Insurance in the Time of COVID-19

The unprecedented effects of the COVID-19 virus have left the states, like others, with many unexpected expenses coupled with downturns in revenues. An immediate question is whether there are insurance policies that would provide any compensation for those effects. As states make decisions on reopening facilities, are there any liabilities that they may face from…

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NAAG Endorses Bankruptcy Venue Reform Act of 2021

We support H.R. 4193, and S. 2827, the Bankruptcy Venue Reform Act of 2021.

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Bipartisan Coalition of Attorneys General Support Bankruptcy Venue Reform Act

Washington, D.C. — The National Association of Attorneys General (NAAG) today sent a letter to Congress signed by 43 attorneys general in support of the Bankruptcy Venue Reform Act of 2021. The bipartisan legislation would end “forum shopping” and prevent corporations from choosing to file for bankruptcy in whichever district is believed to be more…

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The Continuing Saga of Medical and Recreational Marijuana Under the Bankruptcy Code

In March 2016, an article appeared in the “Affairs of State” column of the American Bankruptcy Institute Journal that discussed the quandary of medical marijuana in the context of banking and cannabis dispensaries’ need for banking services during a bankruptcy case.1 Since then, the legalization of medicinal and recreational marijuana has expanded significantly with several…

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Supreme Court Allows Creditors to Retain Assets Lawfully Seized Prior to Bankruptcy

The Bankruptcy Code (title 11 of the United States Code) provides numerous protections for debtors when they file a bankruptcy petition. Those protections include an automatic stay of “any act to obtain possession of . . . or to exercise control over property of the estate.” §362(a)(3). Section 542(a) of the Code states that a…

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Attorneys General Endorse Bankruptcy Venue Reform Act of 2019

Corporations, however, can file in any district in which they are incorporated, have their principal place of business or principal assets – or in any district where an affiliated entity, no matter how small or recently created, has filed bankruptcy using any of these provisions.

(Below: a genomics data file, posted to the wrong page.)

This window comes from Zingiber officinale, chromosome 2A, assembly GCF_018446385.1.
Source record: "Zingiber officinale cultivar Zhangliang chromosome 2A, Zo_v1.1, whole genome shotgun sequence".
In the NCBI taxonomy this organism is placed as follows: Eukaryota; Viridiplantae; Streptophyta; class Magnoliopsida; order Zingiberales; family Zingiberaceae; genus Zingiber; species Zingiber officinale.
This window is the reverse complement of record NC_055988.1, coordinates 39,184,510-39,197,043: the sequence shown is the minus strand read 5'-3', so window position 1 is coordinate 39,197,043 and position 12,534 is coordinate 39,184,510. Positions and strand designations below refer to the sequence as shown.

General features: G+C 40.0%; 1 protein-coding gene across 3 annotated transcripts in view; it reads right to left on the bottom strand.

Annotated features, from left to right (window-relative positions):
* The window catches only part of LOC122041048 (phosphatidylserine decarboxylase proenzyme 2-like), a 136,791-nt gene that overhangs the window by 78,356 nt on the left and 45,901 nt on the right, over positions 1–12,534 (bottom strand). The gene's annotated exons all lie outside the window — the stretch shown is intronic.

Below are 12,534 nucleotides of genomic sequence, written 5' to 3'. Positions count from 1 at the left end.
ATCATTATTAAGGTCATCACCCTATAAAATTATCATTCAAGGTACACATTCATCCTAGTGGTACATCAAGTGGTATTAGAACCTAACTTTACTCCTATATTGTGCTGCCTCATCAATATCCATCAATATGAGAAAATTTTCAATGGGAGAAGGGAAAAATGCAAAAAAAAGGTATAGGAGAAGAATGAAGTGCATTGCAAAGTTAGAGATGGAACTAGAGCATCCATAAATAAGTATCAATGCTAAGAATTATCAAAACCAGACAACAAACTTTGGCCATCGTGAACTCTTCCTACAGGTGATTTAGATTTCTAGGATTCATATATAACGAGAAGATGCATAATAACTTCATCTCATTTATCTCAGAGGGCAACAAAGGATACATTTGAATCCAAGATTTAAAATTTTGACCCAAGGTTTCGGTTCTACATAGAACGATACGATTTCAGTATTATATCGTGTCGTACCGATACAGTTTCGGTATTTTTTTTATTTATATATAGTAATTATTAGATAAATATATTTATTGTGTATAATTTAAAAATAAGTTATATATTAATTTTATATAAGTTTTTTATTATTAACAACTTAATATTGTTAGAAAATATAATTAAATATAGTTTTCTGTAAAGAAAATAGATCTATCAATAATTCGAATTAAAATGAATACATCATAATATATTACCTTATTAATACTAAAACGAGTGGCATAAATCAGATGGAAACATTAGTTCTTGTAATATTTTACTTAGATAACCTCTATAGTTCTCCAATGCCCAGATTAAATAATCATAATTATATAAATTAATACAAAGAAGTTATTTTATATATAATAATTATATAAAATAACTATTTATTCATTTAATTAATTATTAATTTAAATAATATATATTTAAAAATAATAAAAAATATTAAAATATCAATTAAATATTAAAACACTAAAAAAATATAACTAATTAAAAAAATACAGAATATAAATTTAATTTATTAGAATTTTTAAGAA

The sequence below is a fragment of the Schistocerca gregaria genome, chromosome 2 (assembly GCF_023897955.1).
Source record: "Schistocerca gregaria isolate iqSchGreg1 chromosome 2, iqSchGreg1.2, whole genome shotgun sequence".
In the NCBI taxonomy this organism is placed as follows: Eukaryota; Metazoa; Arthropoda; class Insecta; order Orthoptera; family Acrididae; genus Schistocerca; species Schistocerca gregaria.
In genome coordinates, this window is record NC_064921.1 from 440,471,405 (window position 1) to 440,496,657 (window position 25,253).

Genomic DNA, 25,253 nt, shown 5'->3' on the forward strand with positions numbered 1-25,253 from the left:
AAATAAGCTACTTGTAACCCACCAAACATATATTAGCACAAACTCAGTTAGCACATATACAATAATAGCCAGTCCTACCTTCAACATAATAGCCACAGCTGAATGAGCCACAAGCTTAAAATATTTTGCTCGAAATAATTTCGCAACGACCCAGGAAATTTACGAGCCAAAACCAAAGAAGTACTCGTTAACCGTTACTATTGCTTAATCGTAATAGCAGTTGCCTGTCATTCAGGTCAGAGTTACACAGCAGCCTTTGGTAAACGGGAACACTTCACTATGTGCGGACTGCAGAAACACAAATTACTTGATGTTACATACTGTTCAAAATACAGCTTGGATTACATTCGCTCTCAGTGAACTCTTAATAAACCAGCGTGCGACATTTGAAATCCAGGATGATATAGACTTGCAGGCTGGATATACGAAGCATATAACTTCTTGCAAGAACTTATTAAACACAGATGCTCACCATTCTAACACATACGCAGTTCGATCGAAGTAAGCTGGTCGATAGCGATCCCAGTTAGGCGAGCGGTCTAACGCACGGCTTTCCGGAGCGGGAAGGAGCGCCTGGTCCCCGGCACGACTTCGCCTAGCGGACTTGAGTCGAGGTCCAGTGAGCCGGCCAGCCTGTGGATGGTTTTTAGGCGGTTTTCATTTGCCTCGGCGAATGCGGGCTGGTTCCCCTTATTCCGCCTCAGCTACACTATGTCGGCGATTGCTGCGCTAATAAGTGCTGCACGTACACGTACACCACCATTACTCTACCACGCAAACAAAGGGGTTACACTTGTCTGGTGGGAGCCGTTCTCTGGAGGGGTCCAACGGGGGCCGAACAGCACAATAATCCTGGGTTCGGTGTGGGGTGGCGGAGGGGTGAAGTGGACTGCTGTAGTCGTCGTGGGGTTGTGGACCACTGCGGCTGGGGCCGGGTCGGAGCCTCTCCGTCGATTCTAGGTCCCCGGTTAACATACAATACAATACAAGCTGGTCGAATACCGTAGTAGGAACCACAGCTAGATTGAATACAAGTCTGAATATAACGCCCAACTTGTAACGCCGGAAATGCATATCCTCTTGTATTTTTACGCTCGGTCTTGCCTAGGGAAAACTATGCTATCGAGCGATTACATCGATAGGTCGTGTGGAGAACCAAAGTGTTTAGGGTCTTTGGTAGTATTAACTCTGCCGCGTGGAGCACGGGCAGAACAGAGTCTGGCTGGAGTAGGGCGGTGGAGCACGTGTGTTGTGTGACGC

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Supreme Court Cases on Bankruptcy (2018)

This course discusses several Supreme Court on bankruptcy and tax issues from the 2018 term. It covers the holdings, how they will be applied, and what effect they will have on the states going forward. These cases include: Franchise Tax Board of Ca. v. Hyatt (No. 17-1299), Mission Product Holdings Inc. v. Tempnology, LLC (No. 17-1657), Taggart v. Lorenzen (No. 18-489), and Obduskey v. McCarthy & Holthus LLP (No. 17-1307).

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Attorneys General Support Bankruptcy Venue Reform Act of 2019

Washington, D.C. — The National Association of Attorneys General (NAAG) sent a letter to members of Congress voicing support of the Bankruptcy Venue Reform Act of 2019 (H.R. 4421). The legislation will prevent a corporation from filing for bankruptcy in a district that it believes would be more favorable on issues to the debtor’s advantage—a practice…

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Notice Issues in the Age of Social Media

Read carefully, Mullane requires that courts must constantly examine the methods of notice they are using and rethink their approach to giving notice.

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Read My Lips: No New Fees | Recognizing and Recovering “Tax” Claims in Bankruptcy Cases

While the U.S. Supreme Court and various circuit courts have tried to provide guidance on how best to determine whether a particular obligation owed to a government entity is a "tax," "fee," "penalty," or a simple contract debt, clarity on the subject remains lacking. This article aims to offer more clarity and ensure governments that find themselves in bankruptcy cases can avoid state losses.

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